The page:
One of the Shetland’s main draws is the diverse bird and marine life. During ‘Simmer Dim’ in the summer months when the sun barely drops below the horizon, visitors can experience millions of seabirds flocking to the island for breeding season. From March onwards you are likely to witness cormorants, skuas, gulls, waders and auks. Other birds to encounter in Shetland include the rare red-throated diver, beautiful puffin, razorbill and black guillemot; Noss National Nature Reserve is an excellent place to see them, whereas you may spot orcas, seals and otters in the water. Inhabited for thousands of years, the archipelago is also known for its ancient archaeological remains. Jarlshof is often considered one of the most important prehistoric sites in the UK dating back to the Neolithic, Bronze and Iron ages and is one of Shetland’s most recommended sights.

Featured in ‘Wildlife of the Shetland Islands’

Westerwick Coast Shetland Islands
Westerwick Coast, Shetland Islands

4. Skye

The magical island of Skye is the largest island in the Inner Hebrides archipelago and is home to some of Scotland’s most iconic and recognisable landscapes. Skye’s abundance of wildlife combined with the miles of dramatic coastline, interesting history and impressive geology makes for an enchanting destination.

Skye is renowned for some of Scotland’s most beautiful hikes. One recommended walk is through Glen Sligachan which is flanked by the towering peaks of the Cuillin Hills. Alternatively, the Trotternish Peninsula is a wonderful place to spend an afternoon. Here you will find the mesmerising Old Man of Storr, a rocky formation overlooking the Sound of Raasay, and the scenic Quiraing landslip. Portree is a great base whilst staying in Skye, boasting a beautiful waterfront location dotted with pastel-coloured houses, boutique shops and atmospheric pubs. Here you can buy local hand-crafted gifts, enjoy true Scottish hospitality and, if lucky, experience some traditional live music. Other must-see’s on the Isle of Skye include Dunvegan Castle, the small village of Staffin and of course, the Talisker Distillery, for a few drams of whisky.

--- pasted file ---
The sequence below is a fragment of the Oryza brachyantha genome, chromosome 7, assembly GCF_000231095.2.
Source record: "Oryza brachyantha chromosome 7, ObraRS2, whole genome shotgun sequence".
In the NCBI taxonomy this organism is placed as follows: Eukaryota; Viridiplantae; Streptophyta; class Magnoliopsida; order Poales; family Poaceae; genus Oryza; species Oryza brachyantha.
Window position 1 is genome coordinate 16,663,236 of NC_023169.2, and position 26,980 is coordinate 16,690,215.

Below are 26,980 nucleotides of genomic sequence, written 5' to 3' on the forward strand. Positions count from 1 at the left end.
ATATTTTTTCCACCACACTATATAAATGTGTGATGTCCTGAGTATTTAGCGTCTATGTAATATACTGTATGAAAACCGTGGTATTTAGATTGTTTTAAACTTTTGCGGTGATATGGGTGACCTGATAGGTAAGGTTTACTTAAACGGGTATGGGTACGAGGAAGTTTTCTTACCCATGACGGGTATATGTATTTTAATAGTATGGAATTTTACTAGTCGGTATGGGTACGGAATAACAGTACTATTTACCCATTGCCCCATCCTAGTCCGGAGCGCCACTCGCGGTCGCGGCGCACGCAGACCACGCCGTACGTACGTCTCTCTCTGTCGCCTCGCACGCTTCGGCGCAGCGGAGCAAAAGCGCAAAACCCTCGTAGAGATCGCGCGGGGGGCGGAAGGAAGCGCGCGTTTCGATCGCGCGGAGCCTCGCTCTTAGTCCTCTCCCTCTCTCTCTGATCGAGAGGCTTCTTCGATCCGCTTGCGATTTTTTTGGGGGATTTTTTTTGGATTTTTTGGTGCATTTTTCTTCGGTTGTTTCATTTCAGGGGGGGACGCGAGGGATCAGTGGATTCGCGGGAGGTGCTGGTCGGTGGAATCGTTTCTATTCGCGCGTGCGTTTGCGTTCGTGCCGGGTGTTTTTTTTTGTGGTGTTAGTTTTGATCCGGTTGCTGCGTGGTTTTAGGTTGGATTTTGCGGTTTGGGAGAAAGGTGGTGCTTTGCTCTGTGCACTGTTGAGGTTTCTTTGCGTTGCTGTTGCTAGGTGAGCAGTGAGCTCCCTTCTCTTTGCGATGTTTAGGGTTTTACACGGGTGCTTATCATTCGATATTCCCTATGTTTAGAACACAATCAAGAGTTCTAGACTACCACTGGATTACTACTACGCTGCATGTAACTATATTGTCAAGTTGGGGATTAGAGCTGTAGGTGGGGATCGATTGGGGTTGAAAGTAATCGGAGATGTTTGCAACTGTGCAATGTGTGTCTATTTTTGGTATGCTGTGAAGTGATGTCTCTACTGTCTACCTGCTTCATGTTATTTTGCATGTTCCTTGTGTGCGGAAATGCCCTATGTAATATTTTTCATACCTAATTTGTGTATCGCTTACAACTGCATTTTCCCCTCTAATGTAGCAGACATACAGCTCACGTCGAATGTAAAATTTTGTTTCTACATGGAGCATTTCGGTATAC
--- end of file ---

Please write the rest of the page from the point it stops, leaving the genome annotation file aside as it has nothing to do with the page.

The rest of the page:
Featured in ‘Walking the Outer Hebrides and Skye’

Portree Isle of Skye
Portree, Isle of Skye

5. Mingulay

The remote and abandoned island of Mingulay, located on the very edge of Outer Hebrides, is both spellbinding in beauty and captivating in history. Renowned for some of the finest coastal landscapes in Scotland with its rugged cliffs, rocky sea stacks and crystal seas, Mingulay is now cared for by the National Trust of Scotland, having been uninhabited since 1912.

Travelling to the island is a wonderful and adventurous experience in itself, and if lucky, you may witness minke whales and basking sharks in the sea. Once in Mingulay, it is fascinating to explore the ghost villages and abandoned settlements where communities once farmed, fished and hunted. Mingulay also provides great opportunities for birdwatching where the cliffs provide homes for breeding colonies and walks on the beautiful beaches which are framed by sea stacks and green grassy slopes. Neighbouring Berneray and Pabbay are also worth visiting when travelling to Mingulay, again both are uninhabited and full of history and spectacular coastal scenery.

Featured in ‘The Outer Hebrides – North and South Uist, Barra and Mingulay'

Wild flower machair, Mingulay
Wild flower machair, Mingulay